After I tucked my son into bed last night and walked to the kitchen for the 100th time that evening, I felt an overwhelming sense of contentment. I was tired and hadn’t had the best day, but all of the sudden thought to myself, “I love our home”. We have a nice house, it is modest, your traditional starter home, a 3 bed, 2 bath, 2 car garage, right smack dab in the middle of a small subdivision, but it is ours.
My son and I have lived in this house since May of 2015 and I still sometimes look at it like its brand new. Any change, any update, a new knickknack or rug can make me ridiculously happy. I recently worked on our spare bedroom and even though I still don’t have a bed for my guest bedroom, I love this room. I leave the door open now, where it used to remain closed. Sometimes I catch myself walking by it, it is a bit silly, this room is still fairly empty but I like to see the space. This house was a dream only 2 years ago. It was a goal I made for myself long before it became a reality and I don’t want to forget that.
We have a tendency, as a society, to always be working toward and focusing on the next “thing”, setting a new goal, moving on to the next chapter. We set goals, we accomplish them, only to set more goals. It’s great to be ambitious but do we ever stop to celebrate reaching our goals? Where are your moments of contentment? How often do you really practice thankfulness? I’d wager most people take a moment or two, but I think so many are stuck in this cycle of more, bigger and better. How exhausting! I would know, I used to be that person. I think I’m finally getting to a place where what I have is enough. Sure, the faucets need updating, I’d like a privacy fence, I’d like a few more pieces of furniture…I have a laundry list of things I’d LIKE to do but I love our home just the way it is.
I’m not a religious person but I have amazing faith and I’ve fought like hell to hold onto it. While God has made some questionable calls for me, I still look to him when I feel lost, when I feel small. I talk to God all the time, mostly I thank him for this life I’ve been given. I apologize for the “mistakes” I’ve made that day and I reflect on how I want to be better, I ask for strength to get there, I ask for thankfulness. Sometimes he sends me signs that maybe I’m doing an okay job.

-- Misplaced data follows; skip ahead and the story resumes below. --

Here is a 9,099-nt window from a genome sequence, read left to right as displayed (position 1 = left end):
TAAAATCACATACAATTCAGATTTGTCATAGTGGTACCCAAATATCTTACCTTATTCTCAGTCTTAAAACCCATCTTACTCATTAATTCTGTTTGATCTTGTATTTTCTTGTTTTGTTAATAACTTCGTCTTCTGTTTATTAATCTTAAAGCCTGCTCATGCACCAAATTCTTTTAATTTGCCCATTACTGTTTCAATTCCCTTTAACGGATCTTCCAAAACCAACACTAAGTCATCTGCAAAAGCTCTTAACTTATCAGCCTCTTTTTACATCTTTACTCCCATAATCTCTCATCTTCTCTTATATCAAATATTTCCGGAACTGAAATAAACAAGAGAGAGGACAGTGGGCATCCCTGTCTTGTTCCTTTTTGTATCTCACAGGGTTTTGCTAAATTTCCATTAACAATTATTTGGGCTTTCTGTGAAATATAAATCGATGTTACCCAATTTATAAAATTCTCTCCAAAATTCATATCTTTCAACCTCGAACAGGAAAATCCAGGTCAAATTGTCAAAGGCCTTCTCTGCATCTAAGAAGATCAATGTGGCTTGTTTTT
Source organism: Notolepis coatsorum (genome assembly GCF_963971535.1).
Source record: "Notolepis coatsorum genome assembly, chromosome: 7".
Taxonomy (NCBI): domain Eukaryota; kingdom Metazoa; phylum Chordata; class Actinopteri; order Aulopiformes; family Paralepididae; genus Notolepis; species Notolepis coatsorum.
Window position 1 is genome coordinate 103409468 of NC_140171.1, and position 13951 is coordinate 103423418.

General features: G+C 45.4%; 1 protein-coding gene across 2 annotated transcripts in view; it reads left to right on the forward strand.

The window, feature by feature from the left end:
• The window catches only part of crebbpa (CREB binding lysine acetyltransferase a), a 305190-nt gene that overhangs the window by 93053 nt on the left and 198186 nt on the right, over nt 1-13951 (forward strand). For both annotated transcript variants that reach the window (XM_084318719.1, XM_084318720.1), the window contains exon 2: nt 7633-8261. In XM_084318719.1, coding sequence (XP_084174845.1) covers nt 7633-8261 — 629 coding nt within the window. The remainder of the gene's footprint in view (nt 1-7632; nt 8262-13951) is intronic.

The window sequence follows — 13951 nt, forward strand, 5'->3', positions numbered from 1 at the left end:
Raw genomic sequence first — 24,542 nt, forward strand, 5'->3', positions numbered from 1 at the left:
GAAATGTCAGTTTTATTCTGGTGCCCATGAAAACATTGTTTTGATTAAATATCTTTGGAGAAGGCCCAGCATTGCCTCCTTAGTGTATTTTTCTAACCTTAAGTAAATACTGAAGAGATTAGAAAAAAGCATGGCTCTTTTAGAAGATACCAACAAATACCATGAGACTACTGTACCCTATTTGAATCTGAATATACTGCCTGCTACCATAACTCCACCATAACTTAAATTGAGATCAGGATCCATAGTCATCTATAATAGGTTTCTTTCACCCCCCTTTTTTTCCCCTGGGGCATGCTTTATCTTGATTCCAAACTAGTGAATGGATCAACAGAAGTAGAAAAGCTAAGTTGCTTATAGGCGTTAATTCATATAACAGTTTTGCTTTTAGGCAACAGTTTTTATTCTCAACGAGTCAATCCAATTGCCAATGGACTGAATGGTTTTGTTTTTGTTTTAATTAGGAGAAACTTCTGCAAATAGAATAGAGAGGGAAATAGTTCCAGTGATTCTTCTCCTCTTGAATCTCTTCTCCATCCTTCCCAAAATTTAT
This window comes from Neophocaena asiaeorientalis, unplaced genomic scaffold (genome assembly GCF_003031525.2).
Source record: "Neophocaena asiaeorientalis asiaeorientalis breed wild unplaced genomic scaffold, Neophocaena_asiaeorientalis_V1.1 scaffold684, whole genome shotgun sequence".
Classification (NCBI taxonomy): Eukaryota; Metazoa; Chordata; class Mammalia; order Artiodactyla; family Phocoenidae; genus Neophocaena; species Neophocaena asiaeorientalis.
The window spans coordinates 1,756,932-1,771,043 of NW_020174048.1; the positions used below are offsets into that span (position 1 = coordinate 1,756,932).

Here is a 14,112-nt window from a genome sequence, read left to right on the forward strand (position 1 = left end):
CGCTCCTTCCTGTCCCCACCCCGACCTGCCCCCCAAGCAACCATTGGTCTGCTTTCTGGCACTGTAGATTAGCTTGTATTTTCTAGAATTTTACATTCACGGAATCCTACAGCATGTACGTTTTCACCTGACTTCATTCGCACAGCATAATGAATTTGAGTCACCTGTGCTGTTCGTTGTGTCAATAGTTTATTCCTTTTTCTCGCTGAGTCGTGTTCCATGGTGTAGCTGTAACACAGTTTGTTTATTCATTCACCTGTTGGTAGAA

I’m not happy, content or thankful all the time. Who is? I struggle daily but I have faith because how could I not? God has equipped me with everything I need to get through this thing called life. My son is 10, we’ve been “on our own”, just the two of us, since he was 3. Not without help, it takes a village, and I’ve got one hell of a tribe.
My family. They’ve helped us move 4 times over the last 7 years. They painted the walls I walk by daily, my Dad replaced every door knob, every lock and told me Lowe’s was just giving them away. (I know that’s not a thing. Thank you, Dad.) My sister gifts me with little reminders to smile, that “my green” is coming and the bears will stop stomping soon (she probably has no idea that I think of her every time I see them). You are “my Spring”. My brother in law who always pretends to not want to help but always shows up. Thank you for being my brother, none of this “in law” business. My nephews, they love coming to Tauntie’s house and that makes me love my home even more, it is a place where they know I will always have fruit rollups and where Lucy the cat lives (she’s a good sport). My Mom, when it clicked for me that this house was the close of a painful chapter and the beginning of a new, hopeful one, she was there. I didn’t make it easy, but with a calmness only a mother can provide, she helped me make this house, a home. She is everywhere. I hear her everyday, even if we don’t speak. I hear you, Mom. My home may only house two people, but my family is always here. Thank you for getting me here, to a place where I am truly thankful. Home.
God doesn’t give me everything I pray for, but he does give me what I need. So, thank you for this life. All of it. Thank you for the incredible privilege of being Jack’s Mom. Thank you for knowing I might need him just as much as he has needed me. For the parts I don’t understand, or like. You’ve left me with what I need, probably more than I deserve. I trust that, even when sometimes my prayer is simply for more strength to trust. Thank you for this life.